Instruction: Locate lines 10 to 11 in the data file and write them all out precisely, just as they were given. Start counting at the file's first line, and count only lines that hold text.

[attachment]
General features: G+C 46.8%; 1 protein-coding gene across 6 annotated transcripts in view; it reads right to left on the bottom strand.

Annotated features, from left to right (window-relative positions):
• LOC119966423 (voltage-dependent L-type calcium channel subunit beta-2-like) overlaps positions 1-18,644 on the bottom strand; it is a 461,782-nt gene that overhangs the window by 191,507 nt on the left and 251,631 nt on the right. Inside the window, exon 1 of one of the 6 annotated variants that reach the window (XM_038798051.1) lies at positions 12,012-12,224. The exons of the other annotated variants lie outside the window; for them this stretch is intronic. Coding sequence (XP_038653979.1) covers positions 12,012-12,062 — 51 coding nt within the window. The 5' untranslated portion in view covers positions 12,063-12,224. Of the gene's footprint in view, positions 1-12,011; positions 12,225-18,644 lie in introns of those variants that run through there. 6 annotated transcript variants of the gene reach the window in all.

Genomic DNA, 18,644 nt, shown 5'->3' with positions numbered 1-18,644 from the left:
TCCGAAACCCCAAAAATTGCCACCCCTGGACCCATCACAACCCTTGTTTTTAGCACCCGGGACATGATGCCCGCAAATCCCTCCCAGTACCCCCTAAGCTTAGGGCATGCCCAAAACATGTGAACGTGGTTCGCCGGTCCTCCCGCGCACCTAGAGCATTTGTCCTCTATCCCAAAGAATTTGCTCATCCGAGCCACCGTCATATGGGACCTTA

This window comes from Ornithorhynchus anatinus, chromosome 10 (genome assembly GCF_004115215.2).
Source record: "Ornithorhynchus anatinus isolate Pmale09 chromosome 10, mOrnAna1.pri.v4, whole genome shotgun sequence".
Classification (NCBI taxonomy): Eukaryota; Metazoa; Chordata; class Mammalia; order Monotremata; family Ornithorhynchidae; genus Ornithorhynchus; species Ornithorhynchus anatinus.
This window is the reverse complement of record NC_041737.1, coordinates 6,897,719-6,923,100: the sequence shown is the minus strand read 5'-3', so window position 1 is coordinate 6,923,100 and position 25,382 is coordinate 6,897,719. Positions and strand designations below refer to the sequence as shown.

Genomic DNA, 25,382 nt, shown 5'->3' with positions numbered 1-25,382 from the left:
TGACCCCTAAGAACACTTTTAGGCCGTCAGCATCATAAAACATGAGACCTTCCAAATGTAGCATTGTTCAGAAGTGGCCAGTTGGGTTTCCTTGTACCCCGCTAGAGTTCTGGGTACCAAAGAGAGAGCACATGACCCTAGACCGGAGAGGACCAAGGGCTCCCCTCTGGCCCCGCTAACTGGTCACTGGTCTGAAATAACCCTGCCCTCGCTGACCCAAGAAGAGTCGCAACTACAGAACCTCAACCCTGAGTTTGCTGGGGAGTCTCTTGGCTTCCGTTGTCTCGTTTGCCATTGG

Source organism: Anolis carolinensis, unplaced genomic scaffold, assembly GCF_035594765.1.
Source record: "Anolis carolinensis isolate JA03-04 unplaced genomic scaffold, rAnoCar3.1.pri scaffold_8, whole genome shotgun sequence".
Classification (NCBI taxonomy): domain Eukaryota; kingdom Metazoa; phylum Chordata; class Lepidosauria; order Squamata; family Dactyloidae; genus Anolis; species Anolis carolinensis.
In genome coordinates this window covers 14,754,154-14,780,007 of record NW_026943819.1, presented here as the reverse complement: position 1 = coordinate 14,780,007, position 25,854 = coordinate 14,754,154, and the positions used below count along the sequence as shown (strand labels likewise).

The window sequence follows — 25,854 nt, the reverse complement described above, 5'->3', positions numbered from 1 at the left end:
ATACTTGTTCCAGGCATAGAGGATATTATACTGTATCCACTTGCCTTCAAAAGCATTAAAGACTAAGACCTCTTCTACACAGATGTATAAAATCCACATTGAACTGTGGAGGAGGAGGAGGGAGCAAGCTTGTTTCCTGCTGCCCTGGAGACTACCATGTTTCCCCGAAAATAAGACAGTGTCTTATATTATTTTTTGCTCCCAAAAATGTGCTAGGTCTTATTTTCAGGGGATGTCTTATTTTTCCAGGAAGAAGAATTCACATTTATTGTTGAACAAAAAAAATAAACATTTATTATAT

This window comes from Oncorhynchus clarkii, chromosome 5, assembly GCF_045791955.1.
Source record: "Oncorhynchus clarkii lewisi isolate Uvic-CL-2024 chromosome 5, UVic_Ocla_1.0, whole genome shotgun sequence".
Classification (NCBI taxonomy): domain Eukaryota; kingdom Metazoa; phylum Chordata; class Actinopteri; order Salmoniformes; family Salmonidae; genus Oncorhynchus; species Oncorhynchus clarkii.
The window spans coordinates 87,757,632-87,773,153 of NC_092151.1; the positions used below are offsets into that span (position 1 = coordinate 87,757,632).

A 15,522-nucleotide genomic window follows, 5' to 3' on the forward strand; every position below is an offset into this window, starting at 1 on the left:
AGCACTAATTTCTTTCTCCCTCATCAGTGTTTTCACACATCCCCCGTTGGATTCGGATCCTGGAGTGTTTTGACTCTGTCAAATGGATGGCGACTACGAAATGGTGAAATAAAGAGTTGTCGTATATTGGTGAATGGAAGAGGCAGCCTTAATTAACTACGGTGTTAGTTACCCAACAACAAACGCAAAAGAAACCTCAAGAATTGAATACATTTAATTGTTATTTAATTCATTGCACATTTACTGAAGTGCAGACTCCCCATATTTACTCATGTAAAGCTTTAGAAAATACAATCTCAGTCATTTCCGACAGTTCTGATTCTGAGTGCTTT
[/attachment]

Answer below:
Genomic DNA, 25,382 nt, shown 5'->3' with positions numbered 1-25,382 from the left:
TGACCCCTAAGAACACTTTTAGGCCGTCAGCATCATAAAACATGAGACCTTCCAAATGTAGCATTGTTCAGAAGTGGCCAGTTGGGTTTCCTTGTACCCCGCTAGAGTTCTGGGTACCAAAGAGAGAGCACATGACCCTAGACCGGAGAGGACCAAGGGCTCCCCTCTGGCCCCGCTAACTGGTCACTGGTCTGAAATAACCCTGCCCTCGCTGACCCAAGAAGAGTCGCAACTACAGAACCTCAACCCTGAGTTTGCTGGGGAGTCTCTTGGCTTCCGTTGTCTCGTTTGCCATTGG